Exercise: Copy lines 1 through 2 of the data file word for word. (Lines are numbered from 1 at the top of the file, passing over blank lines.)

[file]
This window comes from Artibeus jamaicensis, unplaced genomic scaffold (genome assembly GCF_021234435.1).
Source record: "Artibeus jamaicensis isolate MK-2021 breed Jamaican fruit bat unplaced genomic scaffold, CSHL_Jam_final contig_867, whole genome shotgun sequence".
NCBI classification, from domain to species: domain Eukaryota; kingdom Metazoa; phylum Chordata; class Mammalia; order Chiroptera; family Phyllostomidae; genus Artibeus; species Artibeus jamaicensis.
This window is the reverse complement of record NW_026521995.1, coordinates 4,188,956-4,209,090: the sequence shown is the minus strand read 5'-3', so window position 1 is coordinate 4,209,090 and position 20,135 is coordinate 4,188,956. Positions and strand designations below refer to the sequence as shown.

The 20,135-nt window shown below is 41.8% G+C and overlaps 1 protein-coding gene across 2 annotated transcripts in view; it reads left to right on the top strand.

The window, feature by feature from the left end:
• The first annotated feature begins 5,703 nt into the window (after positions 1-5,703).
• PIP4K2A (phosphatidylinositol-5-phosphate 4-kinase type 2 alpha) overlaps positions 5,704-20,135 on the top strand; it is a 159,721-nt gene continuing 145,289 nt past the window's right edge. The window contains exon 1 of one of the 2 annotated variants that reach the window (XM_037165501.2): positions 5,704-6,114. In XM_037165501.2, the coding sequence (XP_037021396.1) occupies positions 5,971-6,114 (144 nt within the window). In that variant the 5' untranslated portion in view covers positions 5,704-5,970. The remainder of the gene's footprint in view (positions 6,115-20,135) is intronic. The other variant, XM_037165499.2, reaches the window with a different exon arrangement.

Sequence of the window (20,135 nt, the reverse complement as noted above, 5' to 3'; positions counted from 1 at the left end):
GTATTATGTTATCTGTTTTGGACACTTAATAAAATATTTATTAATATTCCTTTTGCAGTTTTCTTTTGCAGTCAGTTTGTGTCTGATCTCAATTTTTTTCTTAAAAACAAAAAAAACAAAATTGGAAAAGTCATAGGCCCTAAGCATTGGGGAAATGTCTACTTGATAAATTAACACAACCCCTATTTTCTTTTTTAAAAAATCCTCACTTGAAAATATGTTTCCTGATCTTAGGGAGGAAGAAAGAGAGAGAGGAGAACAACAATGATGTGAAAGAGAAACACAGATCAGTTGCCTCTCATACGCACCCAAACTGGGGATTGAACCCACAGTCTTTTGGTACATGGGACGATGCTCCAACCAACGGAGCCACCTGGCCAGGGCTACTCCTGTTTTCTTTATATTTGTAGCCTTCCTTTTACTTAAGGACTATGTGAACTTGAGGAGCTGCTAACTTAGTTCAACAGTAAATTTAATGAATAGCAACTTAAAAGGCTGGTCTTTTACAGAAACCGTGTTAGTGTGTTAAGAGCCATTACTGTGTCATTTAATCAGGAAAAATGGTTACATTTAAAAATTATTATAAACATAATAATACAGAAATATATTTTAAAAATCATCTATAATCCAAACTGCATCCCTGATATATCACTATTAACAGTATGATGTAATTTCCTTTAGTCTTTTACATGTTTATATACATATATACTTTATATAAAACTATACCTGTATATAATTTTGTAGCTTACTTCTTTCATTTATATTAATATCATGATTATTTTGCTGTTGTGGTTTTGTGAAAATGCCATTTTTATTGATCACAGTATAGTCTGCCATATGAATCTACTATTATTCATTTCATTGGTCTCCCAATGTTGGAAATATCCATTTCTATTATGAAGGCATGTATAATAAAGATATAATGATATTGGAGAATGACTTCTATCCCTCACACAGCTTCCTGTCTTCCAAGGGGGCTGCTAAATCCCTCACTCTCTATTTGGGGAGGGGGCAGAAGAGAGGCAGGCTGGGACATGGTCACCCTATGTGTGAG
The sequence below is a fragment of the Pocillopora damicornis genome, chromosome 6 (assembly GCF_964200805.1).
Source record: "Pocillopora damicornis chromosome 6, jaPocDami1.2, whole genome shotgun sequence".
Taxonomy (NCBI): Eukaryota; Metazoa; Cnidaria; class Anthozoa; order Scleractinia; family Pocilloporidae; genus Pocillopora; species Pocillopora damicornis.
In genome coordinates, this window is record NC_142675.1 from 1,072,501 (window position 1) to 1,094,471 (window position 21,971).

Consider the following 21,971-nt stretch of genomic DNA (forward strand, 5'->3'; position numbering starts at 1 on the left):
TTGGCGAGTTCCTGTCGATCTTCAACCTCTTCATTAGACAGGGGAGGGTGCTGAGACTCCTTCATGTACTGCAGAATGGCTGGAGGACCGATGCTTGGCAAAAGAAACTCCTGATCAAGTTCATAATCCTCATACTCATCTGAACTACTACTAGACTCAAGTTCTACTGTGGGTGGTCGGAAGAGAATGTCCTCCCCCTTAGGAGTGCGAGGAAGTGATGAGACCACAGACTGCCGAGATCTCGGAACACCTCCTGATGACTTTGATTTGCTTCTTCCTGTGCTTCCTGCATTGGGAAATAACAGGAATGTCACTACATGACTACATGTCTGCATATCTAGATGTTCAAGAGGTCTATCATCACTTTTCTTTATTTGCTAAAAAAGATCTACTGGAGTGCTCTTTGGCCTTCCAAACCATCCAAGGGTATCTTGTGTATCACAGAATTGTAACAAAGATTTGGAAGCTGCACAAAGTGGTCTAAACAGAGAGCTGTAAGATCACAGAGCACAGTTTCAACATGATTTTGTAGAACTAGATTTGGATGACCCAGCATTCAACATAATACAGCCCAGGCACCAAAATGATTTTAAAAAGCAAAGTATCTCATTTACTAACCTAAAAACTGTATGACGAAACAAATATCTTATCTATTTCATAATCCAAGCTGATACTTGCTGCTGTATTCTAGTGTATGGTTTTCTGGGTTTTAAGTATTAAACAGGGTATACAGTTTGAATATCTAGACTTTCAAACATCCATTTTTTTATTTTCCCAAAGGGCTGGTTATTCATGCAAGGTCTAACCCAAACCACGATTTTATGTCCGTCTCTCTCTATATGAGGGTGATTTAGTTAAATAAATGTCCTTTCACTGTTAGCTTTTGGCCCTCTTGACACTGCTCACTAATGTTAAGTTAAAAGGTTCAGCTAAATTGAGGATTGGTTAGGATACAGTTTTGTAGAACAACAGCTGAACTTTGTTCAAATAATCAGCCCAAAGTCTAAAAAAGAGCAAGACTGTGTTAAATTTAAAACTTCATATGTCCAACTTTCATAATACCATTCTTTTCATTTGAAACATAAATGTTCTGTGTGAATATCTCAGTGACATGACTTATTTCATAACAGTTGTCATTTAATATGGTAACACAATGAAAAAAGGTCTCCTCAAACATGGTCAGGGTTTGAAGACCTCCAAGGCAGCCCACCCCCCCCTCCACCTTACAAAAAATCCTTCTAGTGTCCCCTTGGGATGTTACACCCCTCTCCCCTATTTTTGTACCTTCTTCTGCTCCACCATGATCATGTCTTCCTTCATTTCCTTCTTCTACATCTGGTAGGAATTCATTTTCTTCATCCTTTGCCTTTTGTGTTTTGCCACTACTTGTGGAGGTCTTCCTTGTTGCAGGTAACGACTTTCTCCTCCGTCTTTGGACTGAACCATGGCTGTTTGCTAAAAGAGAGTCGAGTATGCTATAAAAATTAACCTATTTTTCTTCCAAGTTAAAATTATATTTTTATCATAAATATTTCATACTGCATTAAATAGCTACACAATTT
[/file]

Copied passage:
This window comes from Artibeus jamaicensis, unplaced genomic scaffold (genome assembly GCF_021234435.1).
Source record: "Artibeus jamaicensis isolate MK-2021 breed Jamaican fruit bat unplaced genomic scaffold, CSHL_Jam_final contig_867, whole genome shotgun sequence".